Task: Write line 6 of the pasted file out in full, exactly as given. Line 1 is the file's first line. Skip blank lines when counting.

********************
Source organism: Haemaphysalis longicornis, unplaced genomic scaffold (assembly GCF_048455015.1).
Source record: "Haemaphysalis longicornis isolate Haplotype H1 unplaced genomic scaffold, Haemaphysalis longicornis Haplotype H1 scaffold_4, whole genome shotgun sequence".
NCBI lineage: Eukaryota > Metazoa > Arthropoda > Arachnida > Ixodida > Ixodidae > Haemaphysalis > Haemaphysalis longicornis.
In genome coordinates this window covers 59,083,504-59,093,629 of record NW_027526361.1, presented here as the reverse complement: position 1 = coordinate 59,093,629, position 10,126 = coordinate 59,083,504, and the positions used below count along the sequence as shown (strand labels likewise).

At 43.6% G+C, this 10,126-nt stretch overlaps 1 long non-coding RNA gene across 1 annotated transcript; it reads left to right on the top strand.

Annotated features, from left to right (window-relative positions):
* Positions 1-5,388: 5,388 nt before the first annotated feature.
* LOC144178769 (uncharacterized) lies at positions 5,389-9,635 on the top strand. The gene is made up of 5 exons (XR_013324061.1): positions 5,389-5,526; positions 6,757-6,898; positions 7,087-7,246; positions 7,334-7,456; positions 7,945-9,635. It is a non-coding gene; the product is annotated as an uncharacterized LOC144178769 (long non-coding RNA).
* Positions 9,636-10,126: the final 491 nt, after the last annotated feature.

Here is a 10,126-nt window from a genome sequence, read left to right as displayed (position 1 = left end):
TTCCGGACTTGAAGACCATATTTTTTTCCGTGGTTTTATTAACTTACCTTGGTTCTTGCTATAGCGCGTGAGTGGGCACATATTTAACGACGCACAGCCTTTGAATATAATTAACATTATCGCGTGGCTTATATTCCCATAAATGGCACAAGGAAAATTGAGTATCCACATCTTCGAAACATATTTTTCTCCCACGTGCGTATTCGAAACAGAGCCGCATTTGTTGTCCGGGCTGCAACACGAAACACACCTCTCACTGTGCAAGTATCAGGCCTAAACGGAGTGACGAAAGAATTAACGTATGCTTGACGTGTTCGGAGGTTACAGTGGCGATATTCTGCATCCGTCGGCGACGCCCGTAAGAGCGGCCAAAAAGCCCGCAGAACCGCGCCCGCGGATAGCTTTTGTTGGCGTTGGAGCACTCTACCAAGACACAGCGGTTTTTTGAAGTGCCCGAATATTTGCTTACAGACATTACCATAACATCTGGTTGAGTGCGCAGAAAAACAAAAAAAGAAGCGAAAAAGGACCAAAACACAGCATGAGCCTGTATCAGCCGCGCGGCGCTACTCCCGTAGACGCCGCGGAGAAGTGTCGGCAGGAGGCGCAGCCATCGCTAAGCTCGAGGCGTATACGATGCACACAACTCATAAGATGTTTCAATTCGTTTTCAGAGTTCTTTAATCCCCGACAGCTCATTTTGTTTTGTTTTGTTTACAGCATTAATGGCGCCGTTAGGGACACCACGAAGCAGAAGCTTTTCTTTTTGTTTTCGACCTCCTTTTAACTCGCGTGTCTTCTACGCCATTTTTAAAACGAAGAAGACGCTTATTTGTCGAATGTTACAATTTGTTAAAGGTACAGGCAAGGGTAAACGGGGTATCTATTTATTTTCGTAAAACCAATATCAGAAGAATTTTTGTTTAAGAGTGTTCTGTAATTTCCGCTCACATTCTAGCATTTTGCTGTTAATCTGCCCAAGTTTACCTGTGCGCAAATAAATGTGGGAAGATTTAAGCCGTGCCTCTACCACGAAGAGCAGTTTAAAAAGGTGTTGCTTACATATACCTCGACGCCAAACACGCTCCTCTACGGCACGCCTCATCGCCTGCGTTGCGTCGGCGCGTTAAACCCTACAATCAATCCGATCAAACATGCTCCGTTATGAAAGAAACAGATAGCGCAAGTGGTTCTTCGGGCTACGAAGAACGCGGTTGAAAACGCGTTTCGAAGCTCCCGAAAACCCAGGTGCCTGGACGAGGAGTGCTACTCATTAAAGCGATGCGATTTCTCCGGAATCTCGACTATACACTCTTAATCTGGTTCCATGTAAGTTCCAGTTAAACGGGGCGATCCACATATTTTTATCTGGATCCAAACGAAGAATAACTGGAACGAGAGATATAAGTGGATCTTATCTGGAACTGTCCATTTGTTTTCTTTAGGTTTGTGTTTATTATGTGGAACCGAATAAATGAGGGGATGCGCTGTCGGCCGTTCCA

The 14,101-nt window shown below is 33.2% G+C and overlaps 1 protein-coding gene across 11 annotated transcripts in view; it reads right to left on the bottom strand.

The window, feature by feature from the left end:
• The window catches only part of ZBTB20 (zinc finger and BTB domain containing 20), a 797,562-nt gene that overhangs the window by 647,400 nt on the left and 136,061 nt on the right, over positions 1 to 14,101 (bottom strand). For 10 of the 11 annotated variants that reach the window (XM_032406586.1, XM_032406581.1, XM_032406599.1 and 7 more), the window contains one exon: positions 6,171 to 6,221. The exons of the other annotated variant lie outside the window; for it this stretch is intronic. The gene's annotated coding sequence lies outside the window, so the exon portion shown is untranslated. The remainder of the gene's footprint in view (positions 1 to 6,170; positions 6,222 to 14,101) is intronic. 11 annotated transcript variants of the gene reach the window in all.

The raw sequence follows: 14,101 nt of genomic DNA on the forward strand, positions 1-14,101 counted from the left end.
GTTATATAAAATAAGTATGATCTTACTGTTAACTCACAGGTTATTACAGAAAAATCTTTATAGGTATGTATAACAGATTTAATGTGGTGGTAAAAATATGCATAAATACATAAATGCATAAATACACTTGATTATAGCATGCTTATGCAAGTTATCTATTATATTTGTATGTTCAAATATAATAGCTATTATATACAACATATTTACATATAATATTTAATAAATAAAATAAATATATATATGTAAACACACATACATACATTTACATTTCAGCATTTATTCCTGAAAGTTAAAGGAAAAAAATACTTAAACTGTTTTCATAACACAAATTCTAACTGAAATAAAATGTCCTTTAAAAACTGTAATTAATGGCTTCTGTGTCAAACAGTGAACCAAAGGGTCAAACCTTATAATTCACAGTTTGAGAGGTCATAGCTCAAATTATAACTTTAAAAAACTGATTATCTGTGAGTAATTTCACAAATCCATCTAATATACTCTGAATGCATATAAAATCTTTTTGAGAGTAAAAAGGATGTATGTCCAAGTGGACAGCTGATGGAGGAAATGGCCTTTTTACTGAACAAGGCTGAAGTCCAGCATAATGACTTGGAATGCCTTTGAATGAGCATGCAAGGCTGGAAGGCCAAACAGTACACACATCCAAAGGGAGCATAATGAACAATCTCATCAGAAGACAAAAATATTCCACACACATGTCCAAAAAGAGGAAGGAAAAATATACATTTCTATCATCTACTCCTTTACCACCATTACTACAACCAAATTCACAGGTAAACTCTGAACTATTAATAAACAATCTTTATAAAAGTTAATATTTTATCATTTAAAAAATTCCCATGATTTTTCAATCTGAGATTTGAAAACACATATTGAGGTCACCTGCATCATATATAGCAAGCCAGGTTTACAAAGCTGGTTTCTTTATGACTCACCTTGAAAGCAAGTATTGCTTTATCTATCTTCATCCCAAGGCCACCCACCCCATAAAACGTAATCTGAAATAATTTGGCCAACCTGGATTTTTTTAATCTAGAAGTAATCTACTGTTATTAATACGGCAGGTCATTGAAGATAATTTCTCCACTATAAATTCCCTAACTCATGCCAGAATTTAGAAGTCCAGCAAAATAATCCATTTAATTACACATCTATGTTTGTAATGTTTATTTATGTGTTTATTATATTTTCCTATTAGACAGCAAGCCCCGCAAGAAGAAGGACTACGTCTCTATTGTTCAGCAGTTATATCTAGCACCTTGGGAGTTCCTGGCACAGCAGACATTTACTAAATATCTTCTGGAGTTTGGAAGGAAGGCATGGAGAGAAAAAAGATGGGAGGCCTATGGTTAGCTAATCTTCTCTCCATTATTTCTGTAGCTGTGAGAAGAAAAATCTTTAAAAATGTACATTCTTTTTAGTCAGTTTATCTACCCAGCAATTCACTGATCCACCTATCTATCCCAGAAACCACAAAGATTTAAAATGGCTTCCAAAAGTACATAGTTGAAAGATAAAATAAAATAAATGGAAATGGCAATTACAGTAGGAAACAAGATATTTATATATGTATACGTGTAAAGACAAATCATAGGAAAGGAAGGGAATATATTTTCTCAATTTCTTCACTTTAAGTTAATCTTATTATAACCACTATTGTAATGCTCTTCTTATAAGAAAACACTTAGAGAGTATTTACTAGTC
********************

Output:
Annotated features, from left to right (window-relative positions):